From The Hutch
The problem with local body elections is that you haven’t got the foggiest idea who any of the candidates are but you really feel like you are supposed to vote.
At least in the general elections you have a few main parties with some different policies and you can kind of work out if they sound plausible or fun or they match your values or whatever. The personalities come into it when you particularly like a politician but that’s rare.
With the local elections it is totally the opposite. You’ve got 100 candidates with 100 different ideas and you have never heard of the vast majority of them. And don’t even get me started on District Health Boards.
After the hype of the election, the first full meeting of any new council can be a very sad occasion, especially if there are a lot of new candidates.
Once all the high fives are done and you are settled into your big, comfy chair, behind that big ‘knights-of-the-round-table’ desk, with a shiny new name plate, suddenly the euphoria of the campaign drains away and newbies are faced with reality.
New candidates are faced with the prospect of three years of meetings and endless reading of endless proposals and financial jargon and submissions and on it goes. Public servants tell you your ideas are unworkable or too expensive and snigger at your naivety. At least you get club sandwiches for lunch.
If you do happen to single-handedly fix congestion, people will simply tell you what a terrible job you are doing of the public toilets.
Meanwhile the Mayor gets to open all the new buildings, speak at the events and basically be the smiling face of the city or the town, while you’re fielding complaints about the new street lights in Papamoa.
Why do it?
I’m not 100 per cent sure why anybody runs for council. The one redeeming feature of the whole process is that only people with a genuine passion for their community would have a genuine reason for standing.
There are a few ways you can get a sneak-peak at candidates – right here in today’s The Weekend Sun and on SunLive we are running supplied profiles of many of the candidates. The councils and DHB also have brief bios of all candidates on their websites.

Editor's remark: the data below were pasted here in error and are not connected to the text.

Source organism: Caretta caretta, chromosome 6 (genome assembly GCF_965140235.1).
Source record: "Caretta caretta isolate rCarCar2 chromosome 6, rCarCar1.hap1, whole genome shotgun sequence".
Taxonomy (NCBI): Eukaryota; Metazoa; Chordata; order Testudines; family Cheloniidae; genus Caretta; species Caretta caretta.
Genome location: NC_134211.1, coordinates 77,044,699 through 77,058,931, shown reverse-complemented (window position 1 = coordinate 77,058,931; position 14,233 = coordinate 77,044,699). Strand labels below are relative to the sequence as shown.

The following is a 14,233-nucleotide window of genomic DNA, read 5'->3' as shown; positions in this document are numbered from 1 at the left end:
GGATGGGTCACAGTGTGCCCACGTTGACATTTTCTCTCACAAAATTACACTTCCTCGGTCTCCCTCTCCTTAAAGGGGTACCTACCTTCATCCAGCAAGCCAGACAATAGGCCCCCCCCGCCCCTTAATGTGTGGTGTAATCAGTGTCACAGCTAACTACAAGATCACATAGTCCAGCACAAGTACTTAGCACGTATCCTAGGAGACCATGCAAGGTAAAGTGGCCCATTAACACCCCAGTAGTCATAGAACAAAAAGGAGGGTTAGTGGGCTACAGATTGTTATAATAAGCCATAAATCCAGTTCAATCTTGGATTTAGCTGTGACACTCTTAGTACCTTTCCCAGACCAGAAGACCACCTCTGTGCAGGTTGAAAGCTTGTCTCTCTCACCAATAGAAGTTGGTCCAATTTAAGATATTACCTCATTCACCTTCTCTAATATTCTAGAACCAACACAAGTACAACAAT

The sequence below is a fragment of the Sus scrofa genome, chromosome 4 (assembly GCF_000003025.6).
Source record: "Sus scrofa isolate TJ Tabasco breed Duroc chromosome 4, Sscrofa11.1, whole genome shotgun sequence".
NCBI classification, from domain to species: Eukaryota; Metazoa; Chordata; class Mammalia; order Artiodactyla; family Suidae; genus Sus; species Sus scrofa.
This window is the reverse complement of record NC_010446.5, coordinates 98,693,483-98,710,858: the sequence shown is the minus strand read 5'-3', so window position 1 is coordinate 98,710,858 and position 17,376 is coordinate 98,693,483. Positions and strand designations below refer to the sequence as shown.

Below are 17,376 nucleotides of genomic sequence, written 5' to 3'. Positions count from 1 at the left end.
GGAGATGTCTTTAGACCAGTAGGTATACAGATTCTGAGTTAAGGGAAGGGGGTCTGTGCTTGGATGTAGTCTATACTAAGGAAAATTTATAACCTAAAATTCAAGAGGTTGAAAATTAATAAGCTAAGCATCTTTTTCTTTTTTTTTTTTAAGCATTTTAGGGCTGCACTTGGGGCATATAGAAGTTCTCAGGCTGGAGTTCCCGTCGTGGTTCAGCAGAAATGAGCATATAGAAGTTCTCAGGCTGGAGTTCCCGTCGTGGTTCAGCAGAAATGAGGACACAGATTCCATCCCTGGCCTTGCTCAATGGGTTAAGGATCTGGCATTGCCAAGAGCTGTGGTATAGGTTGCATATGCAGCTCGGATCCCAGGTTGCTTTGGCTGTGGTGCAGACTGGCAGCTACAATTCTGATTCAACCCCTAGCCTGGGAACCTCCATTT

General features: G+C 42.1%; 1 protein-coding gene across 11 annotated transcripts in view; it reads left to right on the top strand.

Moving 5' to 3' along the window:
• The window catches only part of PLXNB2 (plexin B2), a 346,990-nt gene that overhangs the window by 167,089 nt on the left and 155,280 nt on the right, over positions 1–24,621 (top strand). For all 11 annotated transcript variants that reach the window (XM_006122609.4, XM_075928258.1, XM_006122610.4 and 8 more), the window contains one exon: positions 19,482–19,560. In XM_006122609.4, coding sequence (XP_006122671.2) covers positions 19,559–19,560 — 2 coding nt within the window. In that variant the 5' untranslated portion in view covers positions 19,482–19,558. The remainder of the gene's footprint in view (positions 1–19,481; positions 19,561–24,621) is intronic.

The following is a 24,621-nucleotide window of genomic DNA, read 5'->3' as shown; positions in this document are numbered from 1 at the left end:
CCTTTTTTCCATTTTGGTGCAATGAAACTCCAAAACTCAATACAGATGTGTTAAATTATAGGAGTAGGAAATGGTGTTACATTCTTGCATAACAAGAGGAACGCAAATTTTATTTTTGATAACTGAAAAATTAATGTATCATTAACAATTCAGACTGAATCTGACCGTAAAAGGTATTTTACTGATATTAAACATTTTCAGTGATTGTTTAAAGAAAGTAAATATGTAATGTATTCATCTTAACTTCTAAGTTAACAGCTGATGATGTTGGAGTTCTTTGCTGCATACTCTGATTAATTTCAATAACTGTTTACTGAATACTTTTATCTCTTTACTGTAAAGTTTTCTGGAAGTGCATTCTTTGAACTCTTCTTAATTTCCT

If someone piques your interest – dig a bit deeper, look at their website, Google them or follow their social media pages and see what they’ve been up to. With existing councillors, look at some key decisions, find out how they voted and why. Try and find half a dozen candidates that you like. Only rank the ones you want on council. Don’t give a number to the ones you don’t.
Selecting the perfect people for council is not a perfect science but here are a few things that I look for.
Nobody ever keeps rates rises to the level of inflation and the reason for this is that people are always aiming to keep rates to the level of inflation.
Basically, it’s a very mediocre goal to set yourself. It’s like saying you are only going swear four times a day or drink wine at the rate at which wineries are producing the stuff.
Of course, if you want more services, you will have to pay for them. It would just be nice if you could stop paying for those big ticket items once they are all paid for.
This is a very topical subject but make sure you blame the right people when the bus doesn’t turn up on time or the bus shelter leaks. In this area, the regional council is in charge of the buses and the city or district council is in charge of the bus stops. Confusing eh?
I often feel like the regional council gets a bit of a free ride because they only charge a few hundred dollars a year in rates and the local councils charge thousands. There are vastly different levels of service. But, if you pay $6 for your coffee and $25 for the main course, who are you going to be most annoyed at?
Feel free to choose a skinny candidate – they are definitely not going to starve to death halfway through the show, because the one way you can boost your modest income as a councillor is to eat more club sandwiches and sausage rolls.
However, what you do want to be careful about is that they have the ability to build relationships with other “survivors”. They need to be able to share their lunch.
Councils are run almost exactly like Survivor Island – without the ability to network you are dead in the water.
Also, I kind of admire that councillor who can power nap during a council meeting and then vote at the end of the discussion.
Or, you can just vote for whoever your friend is voting for.